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Georgia Is Creating a Medical Marijuana Commission

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Georgia’s Hope Act takes effect on July 1 but there are several steps to complete before seeds meet soil in the state. The Georgia Access to Medical Cannabis Commission has to be formed first. This commission will oversee the medical marijuana program and ensure it’s properly implemented.

The commission will help determine who the cultivators will be and how to license each different type of medical marijuana business, according to the Ledger-Inquirer. Seven members will be appointed to the commission. Each appointed member will serve on the commission for 4 years.

While a position on the commission is an unpaid one, there are still some monetary benefits. Each member will be allowed to seek reimbursement for their duties when the commission is meeting. They’ll also have expense allowances. Even without the position being a “paid” one, several advocates around the state have already indicated that they’d like to be on this special panel.

Former representative and advocate for medical marijuana in Georgia Allen Peake said, “The law gives tremendous and broad powers to the commission. It is imperative that we appoint the commission soon so they can hit the ground running.”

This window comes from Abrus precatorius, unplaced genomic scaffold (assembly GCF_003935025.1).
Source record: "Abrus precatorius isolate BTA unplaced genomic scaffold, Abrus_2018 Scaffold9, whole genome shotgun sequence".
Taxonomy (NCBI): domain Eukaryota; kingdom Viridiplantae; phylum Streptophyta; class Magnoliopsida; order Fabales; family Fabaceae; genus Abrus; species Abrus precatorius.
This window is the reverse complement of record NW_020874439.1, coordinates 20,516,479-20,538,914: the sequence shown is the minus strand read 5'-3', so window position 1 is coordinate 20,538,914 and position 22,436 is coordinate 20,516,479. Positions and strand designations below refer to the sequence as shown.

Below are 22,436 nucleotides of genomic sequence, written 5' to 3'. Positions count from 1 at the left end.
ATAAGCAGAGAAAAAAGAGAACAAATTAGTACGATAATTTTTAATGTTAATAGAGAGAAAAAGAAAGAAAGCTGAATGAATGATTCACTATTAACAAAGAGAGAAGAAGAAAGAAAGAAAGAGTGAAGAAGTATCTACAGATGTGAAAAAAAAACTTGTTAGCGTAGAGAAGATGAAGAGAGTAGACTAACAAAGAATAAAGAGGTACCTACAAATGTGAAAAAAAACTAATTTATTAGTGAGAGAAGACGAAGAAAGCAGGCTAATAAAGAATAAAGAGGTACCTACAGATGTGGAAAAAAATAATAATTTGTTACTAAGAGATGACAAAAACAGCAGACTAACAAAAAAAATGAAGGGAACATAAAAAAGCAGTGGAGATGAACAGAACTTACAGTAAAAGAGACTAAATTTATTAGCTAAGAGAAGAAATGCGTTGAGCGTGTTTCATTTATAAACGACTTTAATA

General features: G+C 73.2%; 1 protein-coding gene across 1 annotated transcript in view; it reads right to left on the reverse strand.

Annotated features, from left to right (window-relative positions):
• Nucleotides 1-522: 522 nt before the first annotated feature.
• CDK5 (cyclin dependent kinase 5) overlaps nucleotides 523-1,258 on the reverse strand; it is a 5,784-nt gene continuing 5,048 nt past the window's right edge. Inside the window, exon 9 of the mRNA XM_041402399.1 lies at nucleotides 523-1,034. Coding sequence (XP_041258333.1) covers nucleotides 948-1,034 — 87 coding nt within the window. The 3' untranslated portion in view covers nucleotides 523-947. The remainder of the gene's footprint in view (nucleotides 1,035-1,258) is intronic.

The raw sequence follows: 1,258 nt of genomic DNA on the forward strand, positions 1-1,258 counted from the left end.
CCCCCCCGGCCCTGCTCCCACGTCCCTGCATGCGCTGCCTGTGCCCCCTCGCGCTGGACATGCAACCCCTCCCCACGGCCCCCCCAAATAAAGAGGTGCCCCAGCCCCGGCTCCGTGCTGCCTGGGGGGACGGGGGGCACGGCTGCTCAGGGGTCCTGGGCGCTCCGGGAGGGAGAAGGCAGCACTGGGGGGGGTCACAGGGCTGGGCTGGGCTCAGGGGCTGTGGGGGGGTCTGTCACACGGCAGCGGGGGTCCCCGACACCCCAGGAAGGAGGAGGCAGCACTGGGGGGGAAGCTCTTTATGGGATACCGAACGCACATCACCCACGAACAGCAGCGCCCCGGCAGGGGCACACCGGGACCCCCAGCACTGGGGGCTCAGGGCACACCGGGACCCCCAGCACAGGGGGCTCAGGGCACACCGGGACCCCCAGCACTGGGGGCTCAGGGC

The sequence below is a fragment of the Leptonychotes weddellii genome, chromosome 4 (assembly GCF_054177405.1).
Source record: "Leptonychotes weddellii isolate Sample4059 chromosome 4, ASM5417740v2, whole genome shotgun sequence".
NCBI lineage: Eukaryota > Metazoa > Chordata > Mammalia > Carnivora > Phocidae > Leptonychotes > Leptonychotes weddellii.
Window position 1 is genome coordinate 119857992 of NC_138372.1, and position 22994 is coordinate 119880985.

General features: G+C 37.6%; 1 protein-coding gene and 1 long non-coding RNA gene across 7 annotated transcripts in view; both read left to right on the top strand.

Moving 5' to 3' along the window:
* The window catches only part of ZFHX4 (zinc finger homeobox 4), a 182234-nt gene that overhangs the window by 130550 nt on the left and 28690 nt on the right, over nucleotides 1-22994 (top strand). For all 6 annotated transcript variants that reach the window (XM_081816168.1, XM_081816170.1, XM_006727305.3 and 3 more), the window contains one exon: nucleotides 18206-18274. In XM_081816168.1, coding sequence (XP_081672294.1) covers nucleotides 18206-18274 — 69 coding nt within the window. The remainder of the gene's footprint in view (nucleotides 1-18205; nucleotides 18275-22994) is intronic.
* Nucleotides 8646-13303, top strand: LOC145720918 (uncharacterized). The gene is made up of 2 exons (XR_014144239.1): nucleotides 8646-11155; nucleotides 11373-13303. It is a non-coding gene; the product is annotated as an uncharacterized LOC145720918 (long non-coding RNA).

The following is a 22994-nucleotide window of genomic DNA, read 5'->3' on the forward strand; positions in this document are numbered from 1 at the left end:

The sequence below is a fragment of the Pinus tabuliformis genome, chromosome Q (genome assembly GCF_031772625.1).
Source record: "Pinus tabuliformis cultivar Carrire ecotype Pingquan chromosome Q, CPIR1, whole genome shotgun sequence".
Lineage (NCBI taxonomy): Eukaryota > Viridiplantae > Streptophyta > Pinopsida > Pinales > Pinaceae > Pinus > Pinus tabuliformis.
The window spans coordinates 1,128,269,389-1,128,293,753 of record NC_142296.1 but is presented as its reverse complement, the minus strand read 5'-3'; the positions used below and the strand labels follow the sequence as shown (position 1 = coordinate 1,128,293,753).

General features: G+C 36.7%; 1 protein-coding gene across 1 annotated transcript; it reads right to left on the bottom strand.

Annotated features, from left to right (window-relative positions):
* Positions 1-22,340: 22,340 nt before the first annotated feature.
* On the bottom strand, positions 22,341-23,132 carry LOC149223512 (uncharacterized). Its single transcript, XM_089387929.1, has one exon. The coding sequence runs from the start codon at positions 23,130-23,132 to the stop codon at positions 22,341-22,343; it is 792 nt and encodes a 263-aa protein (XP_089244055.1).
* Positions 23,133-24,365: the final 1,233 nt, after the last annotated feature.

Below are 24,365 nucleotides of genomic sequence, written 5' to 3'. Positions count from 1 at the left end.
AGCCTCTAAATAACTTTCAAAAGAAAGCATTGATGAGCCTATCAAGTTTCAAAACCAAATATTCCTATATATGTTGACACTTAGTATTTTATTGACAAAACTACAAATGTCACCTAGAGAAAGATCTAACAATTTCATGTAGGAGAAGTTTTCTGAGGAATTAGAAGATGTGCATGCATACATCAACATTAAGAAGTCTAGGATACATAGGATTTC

Medical marijuana production will have 3 options:

  • 6 licensed cultivators and processors
  • For Valley State and University of Georgia will cultivate and produce medical marijuana products – these license can be separate or a joint effort. Private companies will make the oil from the cultivated medical marijuana.
  • Bringing medicine from out of state – which has its hurdles due to the transport of THC across state lines remaining illegal

The commission is responsible for:

  • Issue licenses
  • Choose growers
  • Determine inspection procedures for cultivation facilities
  • Determine procedures for testing
  • Determine licensing procedures
  • 2 large and 4 small cultivation/production facilities will be named
  • Maintain production and cultivation records
  • Determining how and where the manufactured oil will be distributed to qualifying patients

If pharmacies want to distribute medical marijuana oil to patients, they have to be licensed through the Georgia Board of Pharmacy. It’s unknown if pharmacies will participate due to federal restrictions and the federal government not recognizing marijuana as medicine. The legislation does provide protection provisions for pharmacies though.

There are a lot of steps to take before medicine is available in Georgia. It could be a year or two, but that is the typical amount of time it takes to get things up and running in a new medical marijuana market.